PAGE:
N.H. News Roundup: Prom and asking the tough question, a dental shortage?
(Video credit: YouTube – Andrew Peick)
After deciding to ask her to prom earlier in the day, Mike St. Pierre, 17, found himself standing near the roundabout at School and Centre streets in Concord waiting for Hannah Prost, left, and the rest of the Bishop Brady girls lacrosse team to come by on their run. With help orchestrating the event from friends, St. Pierre held a bouquet of flowers and a sign that read "Hannah...Prom?" at a spot on the team's route. Prost said yes.
(ANDREA MORALES / Monitor staff)
It’s April. It finally looks like the snow might be gone for the season. Spring is starting to feel like spring. So of course, it must be prom season.
Prom is fun, and everything about it should be fun. But that doesn’t mean it shouldn't be nerve-racking for some young guys out there, too. After all, that’s half the fun.
I remember prom. I went to three. (That’s right. I was asked by a girl from another school my junior year – if that sounds like bragging, you’re totally right. I’m bragging a decade after the fact, and I’m okay with that.) Asking was always my favorite part.
I played tennis in high school and during my senior year, I asked a girl who played softball. They practiced next to the courts, so I wrote “PROM?” on a tennis ball and took a baseball swing to get it over there on the softball diamond. She didn’t find it for 15 minutes, but she still said yes! Lucky me.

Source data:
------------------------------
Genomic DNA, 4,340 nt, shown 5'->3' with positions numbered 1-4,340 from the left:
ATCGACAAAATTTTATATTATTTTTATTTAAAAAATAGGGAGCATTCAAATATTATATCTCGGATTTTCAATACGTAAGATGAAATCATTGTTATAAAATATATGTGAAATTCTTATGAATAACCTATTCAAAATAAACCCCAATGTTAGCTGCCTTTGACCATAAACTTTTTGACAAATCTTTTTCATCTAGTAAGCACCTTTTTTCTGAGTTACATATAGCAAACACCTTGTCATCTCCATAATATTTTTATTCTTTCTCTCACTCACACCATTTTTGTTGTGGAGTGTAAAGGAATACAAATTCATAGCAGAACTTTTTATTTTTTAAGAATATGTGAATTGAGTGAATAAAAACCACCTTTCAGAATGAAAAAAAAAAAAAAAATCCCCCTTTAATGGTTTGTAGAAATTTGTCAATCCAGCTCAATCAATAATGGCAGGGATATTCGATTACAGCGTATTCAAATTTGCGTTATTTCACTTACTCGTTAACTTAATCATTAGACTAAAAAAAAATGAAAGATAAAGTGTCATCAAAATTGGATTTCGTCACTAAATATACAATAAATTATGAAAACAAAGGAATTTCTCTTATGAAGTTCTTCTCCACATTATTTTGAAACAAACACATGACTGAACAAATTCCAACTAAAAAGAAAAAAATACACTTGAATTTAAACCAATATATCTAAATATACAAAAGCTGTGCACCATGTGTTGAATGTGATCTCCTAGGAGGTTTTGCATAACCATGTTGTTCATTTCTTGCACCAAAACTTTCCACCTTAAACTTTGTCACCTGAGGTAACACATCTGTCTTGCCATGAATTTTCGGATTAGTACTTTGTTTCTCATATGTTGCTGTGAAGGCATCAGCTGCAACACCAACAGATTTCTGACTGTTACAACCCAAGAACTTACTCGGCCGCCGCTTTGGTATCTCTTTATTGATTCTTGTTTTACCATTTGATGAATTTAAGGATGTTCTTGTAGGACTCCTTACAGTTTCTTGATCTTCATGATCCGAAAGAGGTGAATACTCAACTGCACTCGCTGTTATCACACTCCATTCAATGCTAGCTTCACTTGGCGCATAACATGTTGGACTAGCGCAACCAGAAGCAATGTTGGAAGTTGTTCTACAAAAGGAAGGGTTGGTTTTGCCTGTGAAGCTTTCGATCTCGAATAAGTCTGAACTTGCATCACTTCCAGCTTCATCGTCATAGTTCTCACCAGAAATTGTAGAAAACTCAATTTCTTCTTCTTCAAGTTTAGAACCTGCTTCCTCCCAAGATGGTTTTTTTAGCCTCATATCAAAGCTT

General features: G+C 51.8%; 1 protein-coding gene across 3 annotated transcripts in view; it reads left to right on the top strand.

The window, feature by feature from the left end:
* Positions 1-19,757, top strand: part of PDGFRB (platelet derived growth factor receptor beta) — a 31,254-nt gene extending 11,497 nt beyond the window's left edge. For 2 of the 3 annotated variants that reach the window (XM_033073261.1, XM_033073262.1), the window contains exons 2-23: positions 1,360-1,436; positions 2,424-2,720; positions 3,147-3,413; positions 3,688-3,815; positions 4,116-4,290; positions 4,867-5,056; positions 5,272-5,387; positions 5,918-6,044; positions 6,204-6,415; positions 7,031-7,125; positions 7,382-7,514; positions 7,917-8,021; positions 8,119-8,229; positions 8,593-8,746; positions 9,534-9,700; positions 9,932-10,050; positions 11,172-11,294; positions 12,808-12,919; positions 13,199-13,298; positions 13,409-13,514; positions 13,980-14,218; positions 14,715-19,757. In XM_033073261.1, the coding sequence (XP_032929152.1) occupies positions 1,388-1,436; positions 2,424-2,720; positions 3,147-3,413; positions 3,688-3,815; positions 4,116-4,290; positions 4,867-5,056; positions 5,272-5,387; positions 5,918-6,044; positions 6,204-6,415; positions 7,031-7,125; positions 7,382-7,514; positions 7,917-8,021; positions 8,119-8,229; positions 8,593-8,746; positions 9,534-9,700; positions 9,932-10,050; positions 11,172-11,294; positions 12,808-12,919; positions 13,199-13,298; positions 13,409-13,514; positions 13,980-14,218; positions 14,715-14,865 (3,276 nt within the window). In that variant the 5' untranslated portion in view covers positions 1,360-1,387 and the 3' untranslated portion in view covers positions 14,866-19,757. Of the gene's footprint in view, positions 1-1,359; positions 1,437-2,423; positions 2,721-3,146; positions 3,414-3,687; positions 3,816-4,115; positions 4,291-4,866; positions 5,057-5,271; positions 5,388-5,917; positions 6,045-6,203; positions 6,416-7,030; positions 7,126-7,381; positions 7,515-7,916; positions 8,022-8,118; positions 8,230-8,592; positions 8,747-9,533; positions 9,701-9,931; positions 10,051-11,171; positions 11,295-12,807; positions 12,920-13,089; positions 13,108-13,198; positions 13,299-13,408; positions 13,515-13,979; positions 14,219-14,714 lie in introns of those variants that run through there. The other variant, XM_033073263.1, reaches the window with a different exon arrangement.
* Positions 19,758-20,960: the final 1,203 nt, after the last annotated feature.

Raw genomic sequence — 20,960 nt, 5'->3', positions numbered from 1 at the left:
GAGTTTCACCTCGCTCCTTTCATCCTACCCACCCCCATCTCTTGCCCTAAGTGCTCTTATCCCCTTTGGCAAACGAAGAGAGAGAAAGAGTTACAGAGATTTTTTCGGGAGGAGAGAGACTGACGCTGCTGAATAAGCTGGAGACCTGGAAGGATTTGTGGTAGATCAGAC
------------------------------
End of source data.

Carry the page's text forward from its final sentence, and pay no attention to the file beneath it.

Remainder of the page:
That wouldn’t even place if prom proposals were an Olympic sport today, though. We’ve already seen stories from hilarious and over-the-top events.
Needless to say, if prom is the minor leagues of proposals – these guys’ future wives have something to look forward to.
∎ If you’re looking to alter your attire for the big night, you might want to pay Dena Patnaude a visit. Her shop may be small, but her work is big time.
∎ Deciding what to do with your hair? Don’t ignore the braid.
In other news:
∎ The Sarah Long Bridge could be reopening in days after it was hit by a ship yesterday.
∎ Gov. Maggie Hassan is expected to be the keynote speaker at the UNH GLBT’s pancake breakfast.
∎ Liquid cremation could be legal again in the Granite State soon. Proponents says it’s more environmentally friendly.
∎ A Claremont mother is trying to raise funds to build and name a pavilion in her son's memory.
∎ Greenland is preparing a ceremony on April 12, which marks the one-year anniversary of the death of police Chief Michael Maloney.
∎ New Hampshire is considering selling naming rights to its rest stops.
(Have ideas for the roundup? Reach web editor Kevin Deane at 369-3302 or email him at firstname.lastname@example.org. Follow him on Twitter, @CM_KDeane.)